Middlemarch, George Eliot (reviewed Sept 2019)
BPS Book Club : Middlemarch, by George Eliot September 2019
I think this is probably the densest (most dense?!) novel many of us will ever read. Eliot herself started these narratives as two separate novels, and as most books in the mid- 19th century were published in smaller pamphlet style ‘chapters’, it is no wonder that our minds were somewhat blown by the demands of reading this in one tome.
Having come out the other end of it, we all conceded an appreciation of the finesse of the writing. Eliot was much revered in her own lifetime as a writer, and we can see why – 200 years later her eye for humanity in all its weakness and strength is as sharp and insightful as ever. If we are allowed to criticise this icon of English literature at all (and we should be allowed), perhaps her relentless detail and scene setting gets in the way of the ‘story’, particularly at the outset when it appears that nothing much is really happening.
She lived her beliefs, choosing not to marry her partner (as he was already married!) and speaking out strongly against romantic ‘silly novels’ and against hypocritical religious belief. After dutifully caring for her father until the age of 30, she moved away immediately from her small-town middle England life. After travelling independently in Germany, she worked for a left-wing journal as a writer in London, and supported the liberal, humanist and progressive movement in Europe.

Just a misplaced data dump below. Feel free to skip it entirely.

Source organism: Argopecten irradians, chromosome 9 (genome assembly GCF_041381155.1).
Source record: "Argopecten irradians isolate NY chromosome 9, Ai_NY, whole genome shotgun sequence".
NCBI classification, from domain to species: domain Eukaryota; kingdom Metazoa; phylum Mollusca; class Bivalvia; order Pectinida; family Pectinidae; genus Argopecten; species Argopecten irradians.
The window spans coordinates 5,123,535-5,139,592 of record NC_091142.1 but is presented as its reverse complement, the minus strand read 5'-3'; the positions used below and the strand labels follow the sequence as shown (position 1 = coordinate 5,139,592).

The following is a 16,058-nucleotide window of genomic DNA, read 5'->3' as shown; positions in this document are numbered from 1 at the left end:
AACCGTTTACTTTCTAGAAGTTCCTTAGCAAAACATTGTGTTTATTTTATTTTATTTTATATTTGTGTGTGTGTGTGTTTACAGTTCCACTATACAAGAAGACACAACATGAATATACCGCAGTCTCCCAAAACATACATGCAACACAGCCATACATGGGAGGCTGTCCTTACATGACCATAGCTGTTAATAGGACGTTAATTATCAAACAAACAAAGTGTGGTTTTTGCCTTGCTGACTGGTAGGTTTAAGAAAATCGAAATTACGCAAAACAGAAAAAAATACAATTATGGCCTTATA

All of these principles found their way into her writing – for example in her sympathy for Farebrother, the ‘not very good’ cleric but who is essentially a good human being, versus the cold horror of the super pious and intellectual Casaubon. Her portrayal of Rosamund as the shallow and heartless social climber stands out versus Dorothea’s earnest and ardent (a favourite Eliot word) attempts to better herself and those around her through education.
The various relationships (Rosamund & Tertius, Dorothea & Casaubon, Mary and Fred) are brilliantly described, sometimes in excruciating minute by minute observation, but it is so much more than a novel of people’s lives. Their lives are lived out within the context of social progression, the rise of the merchant classes, the coming of the railways, the Reform Bill and change in British politics, all of which Eliot brings in subtly.
We all enjoyed the ‘comeuppance’ of characters like Bulstrode, his outer piety and obvious wealth hiding a series of dirty secrets which of course, cannot remain hidden in a small society like Middlemarch. Eliot’s own voice is quite clear in her ‘obvious narrator’ at times and she guides us clearly to our ‘judgments’. She is one of the key writers in the new Realism movement, along with Dickens, Thackeray and Trollope.
In conclusion? Huge sense of achievement in completing the novel, a fine and pleasurable read, but unless bedridden or on a desert island, it’s hard to imagine picking up another any time soon….